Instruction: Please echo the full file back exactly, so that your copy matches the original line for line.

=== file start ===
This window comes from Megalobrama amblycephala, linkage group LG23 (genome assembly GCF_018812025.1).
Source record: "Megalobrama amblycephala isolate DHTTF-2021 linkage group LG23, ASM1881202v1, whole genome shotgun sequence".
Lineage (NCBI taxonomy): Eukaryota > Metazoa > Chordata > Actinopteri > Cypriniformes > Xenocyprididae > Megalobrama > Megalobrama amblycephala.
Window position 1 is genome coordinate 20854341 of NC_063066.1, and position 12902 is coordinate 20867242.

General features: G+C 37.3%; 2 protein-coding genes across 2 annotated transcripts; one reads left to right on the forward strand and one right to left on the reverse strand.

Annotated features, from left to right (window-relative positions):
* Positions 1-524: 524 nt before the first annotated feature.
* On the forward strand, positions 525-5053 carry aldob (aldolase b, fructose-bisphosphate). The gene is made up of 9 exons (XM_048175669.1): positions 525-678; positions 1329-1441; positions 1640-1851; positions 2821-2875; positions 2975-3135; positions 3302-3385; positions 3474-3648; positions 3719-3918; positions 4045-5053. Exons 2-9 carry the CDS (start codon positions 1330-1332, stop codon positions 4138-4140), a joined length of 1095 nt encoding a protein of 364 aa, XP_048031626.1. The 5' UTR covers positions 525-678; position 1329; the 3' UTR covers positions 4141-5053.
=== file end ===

This window comes from Megalobrama amblycephala, linkage group LG23 (genome assembly GCF_018812025.1).
Source record: "Megalobrama amblycephala isolate DHTTF-2021 linkage group LG23, ASM1881202v1, whole genome shotgun sequence".
Lineage (NCBI taxonomy): Eukaryota > Metazoa > Chordata > Actinopteri > Cypriniformes > Xenocyprididae > Megalobrama > Megalobrama amblycephala.
Window position 1 is genome coordinate 20854341 of NC_063066.1, and position 12902 is coordinate 20867242.

General features: G+C 37.3%; 2 protein-coding genes across 2 annotated transcripts; one reads left to right on the forward strand and one right to left on the reverse strand.

Annotated features, from left to right (window-relative positions):
* Positions 1-524: 524 nt before the first annotated feature.
* On the forward strand, positions 525-5053 carry aldob (aldolase b, fructose-bisphosphate). The gene is made up of 9 exons (XM_048175669.1): positions 525-678; positions 1329-1441; positions 1640-1851; positions 2821-2875; positions 2975-3135; positions 3302-3385; positions 3474-3648; positions 3719-3918; positions 4045-5053. Exons 2-9 carry the CDS (start codon positions 1330-1332, stop codon positions 4138-4140), a joined length of 1095 nt encoding a protein of 364 aa, XP_048031626.1. The 5' UTR covers positions 525-678; position 1329; the 3' UTR covers positions 4141-5053.